Creating a Safer Kentucky:
An Interview with the Kentucky Attorney General’s Office
Heather Wagers is the executive director of the Office of Trafficking and Abuse Prevention and Prosecution (TAPP) within the Kentucky Attorney General’s office. In this role, Heather and her team work closely with Attorney General Cameron to prevent and protect Kentucky’s children from becoming victims of child abuse. Wagers is dedicated to this mission. Her efforts focus on prevention, distributing resources to prosecutors, and assisting local and state partners in prosecution. Her team handles cases involving domestic violence victims and child witnesses. She also works to improve Kentucky’s Human Trafficking (HT) laws and increase penalties for offenders who possess child sexual abuse material for children under the age of 12.
Protecting Kentucky Children
Since day one, Attorney General Cameron has made ending child abuse in the Commonwealth a priority. Shortly after taking office, he welcomed child welfare stakeholders to a roundtable to discuss methods for combatting child abuse. During the meeting the idea to create a toolkit to equip prosecutors in handling child abuse cases arose. Following the meeting, Attorney General Cameron’s team worked with stakeholders to develop a toolkit.
The office also supports children by maintaining the Child Victims Trust Fund, which awards grants to support child abuse prevention programs and offset the cost of necessary medical exams.
Despite their tireless efforts, Wagers knows the office can’t combat child abuse alone.
“Every Kentucky adult has a role to play in protecting children from abuse. It is our job to know the signs, keep our eyes open, and report instances of abuse. Kentuckians are generous people who want to make a difference. We understand that some might not know how and that’s what we are here for – to help them know how they can make a difference in the life of a child.”
Knowing the signs of abuse and neglect is a good start. Wagers also encourages Kentuckians to learn how to respond when someone discloses abuse. She says, “don’t ask a bunch of questions, believe them if they come to you and disclose an instance of abuse. A person who makes a report doesn’t need to know everything about the incident. Otherwise, the child may have to tell the story repeatedly.”
If a child does disclose abuse, Wagers notes that it is important to report suspected child abuse or neglect. Be sure to share any signs of abuse you noticed or that were disclosed by the child. The TEN4 bruising rule is a helpful guide in these situations. She says, “as long as you are reporting in good faith, the proper authorities will look into it.”
Starting at the Local Level
Attorney General Cameron’s commitment to addressing child abuse and human trafficking in the Commonwealth is underscored by his involvement in communities across Kentucky. The office provides human trafficking education, and attends many MDT meetings.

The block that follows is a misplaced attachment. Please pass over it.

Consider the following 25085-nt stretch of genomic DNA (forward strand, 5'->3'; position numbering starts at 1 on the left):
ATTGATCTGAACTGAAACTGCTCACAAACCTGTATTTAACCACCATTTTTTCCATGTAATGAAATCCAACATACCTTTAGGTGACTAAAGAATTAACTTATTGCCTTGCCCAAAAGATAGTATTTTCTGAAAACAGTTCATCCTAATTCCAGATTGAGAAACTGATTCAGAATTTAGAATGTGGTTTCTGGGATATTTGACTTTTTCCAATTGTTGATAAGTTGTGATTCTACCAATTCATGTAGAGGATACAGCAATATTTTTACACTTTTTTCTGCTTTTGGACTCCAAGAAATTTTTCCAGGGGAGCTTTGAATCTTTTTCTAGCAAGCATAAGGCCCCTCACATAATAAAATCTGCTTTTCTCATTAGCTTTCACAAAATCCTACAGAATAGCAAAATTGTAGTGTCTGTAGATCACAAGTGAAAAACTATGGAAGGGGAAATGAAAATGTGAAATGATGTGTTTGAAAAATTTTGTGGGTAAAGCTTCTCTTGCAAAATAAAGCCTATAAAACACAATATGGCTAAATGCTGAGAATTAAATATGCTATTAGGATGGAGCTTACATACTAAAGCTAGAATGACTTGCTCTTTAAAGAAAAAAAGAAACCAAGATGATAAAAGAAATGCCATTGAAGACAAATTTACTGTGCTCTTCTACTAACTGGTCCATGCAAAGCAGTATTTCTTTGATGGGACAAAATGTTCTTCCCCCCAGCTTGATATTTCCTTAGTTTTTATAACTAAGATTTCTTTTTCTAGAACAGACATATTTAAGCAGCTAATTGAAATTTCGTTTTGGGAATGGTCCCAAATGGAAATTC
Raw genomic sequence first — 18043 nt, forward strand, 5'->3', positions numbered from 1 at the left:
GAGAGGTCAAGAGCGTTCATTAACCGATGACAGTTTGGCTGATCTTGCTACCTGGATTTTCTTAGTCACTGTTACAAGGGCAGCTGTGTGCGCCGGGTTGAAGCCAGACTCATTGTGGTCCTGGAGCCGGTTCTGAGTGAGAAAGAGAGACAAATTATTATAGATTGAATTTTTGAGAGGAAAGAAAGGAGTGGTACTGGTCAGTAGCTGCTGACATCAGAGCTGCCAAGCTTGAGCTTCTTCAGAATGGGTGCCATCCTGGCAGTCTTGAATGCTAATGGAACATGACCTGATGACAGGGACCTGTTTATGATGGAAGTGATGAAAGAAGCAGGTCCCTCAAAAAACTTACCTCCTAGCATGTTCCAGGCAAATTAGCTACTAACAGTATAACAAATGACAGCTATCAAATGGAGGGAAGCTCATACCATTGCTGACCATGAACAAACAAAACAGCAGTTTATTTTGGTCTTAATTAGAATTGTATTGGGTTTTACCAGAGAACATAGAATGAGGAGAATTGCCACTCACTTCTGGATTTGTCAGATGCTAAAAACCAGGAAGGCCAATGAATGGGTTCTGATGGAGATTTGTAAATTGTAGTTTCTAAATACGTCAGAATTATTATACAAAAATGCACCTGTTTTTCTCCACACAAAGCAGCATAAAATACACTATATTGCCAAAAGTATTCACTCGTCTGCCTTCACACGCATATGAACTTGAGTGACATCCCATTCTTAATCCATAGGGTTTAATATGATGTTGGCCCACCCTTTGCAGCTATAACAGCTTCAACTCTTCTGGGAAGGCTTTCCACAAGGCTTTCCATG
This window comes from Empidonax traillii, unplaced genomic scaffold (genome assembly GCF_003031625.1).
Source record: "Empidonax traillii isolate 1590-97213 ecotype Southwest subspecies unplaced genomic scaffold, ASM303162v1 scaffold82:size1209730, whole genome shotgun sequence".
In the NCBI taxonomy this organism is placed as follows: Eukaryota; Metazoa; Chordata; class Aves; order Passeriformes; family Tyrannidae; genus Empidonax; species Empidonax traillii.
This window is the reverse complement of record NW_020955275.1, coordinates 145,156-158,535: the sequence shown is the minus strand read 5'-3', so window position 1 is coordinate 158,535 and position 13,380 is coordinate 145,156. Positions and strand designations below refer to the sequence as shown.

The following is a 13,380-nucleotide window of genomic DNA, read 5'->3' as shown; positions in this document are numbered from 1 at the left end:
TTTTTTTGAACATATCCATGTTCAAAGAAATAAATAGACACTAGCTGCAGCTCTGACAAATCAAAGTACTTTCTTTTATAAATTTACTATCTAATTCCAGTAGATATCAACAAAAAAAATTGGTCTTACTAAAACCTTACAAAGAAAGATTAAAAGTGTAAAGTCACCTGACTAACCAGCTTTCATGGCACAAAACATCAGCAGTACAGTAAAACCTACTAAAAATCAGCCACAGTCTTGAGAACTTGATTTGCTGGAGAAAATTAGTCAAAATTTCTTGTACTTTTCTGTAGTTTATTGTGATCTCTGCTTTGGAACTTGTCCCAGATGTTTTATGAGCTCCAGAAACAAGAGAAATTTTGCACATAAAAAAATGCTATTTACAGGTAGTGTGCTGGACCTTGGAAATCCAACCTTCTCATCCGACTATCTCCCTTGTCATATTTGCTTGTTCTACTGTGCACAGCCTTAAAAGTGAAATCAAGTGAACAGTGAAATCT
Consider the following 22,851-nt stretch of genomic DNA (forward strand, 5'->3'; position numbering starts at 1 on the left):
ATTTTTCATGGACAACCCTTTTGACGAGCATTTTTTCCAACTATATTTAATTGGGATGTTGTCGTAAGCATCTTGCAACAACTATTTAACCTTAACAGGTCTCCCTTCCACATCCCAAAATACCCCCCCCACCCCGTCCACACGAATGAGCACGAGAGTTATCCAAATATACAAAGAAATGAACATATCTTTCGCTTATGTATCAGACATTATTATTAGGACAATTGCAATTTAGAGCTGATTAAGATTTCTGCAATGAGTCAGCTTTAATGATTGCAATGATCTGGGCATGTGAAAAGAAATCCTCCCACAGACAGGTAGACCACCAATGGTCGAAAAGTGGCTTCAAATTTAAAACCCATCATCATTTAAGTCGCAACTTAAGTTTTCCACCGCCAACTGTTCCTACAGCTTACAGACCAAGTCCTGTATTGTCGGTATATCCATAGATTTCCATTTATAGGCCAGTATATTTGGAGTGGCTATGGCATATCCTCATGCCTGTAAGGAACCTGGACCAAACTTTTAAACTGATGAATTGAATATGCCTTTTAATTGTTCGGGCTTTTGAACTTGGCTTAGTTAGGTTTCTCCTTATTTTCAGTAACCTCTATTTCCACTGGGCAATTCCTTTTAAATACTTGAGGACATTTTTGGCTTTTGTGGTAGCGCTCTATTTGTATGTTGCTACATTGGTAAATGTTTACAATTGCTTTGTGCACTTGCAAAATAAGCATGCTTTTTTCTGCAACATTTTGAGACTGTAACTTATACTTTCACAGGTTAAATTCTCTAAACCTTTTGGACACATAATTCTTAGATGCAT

Wagers has seen first-hand the value of attending MDT meetings. She says, “being a part of the MDT approach allows our office to have conversations with community leaders and learn about their issues directly.” Attending local MDT meetings allows the office to stand face to face with the struggles victims experience when seeking help. For many, transportation, work, and navigating exams and therapy can be challenging, which underscores the importance of community services like the Hope Heal Grow Mobile.
Wagers says, “Lotus can go into communities and remove many of these barriers. We are grateful for the work being done by Hope Heal Grow Mobile, and hope that centers across the Commonwealth will be able to provide similar relief in their communities. These services are instrumental in reaching victims, especially in rural Kentucky where fewer resources are available. They also demonstrate an investment in the community – if you can’t come to us, we’ll come to you.”
To further protect vulnerable Kentuckians, in 2021, Attorney General Cameron launched an human trafficking awareness campaign and educational program called Your Eyes Save Lives, which mobilizes communities to recognize and report human trafficking.
The office expanded their efforts to combat human trafficking by training Kentucky employees to recognize the signs of human trafficking. The office partnered with organizations like the Kentucky Beer Wholesalers Association to train their employees to recognize and report the signs of human trafficking. This program has trained 4000 people. Wagers expressed the importance of this training, “a lot of people think human trafficking doesn’t happen in small towns in Kentucky. The unfortunate truth is it happens across the Commonwealth, even in rural areas. In our training, we share examples to illustrate this fact.”
The Attorney General’s office and Lotus both recognize the important role that education plays in addressing child abuse and neglect in the Commonwealth.
“Education is so key—you’re not going to be able to prevent child abuse if you can’t recognize it. It’s just as important to know how to respond to it. Many times, authorities won’t know what occurred without community members taking part.”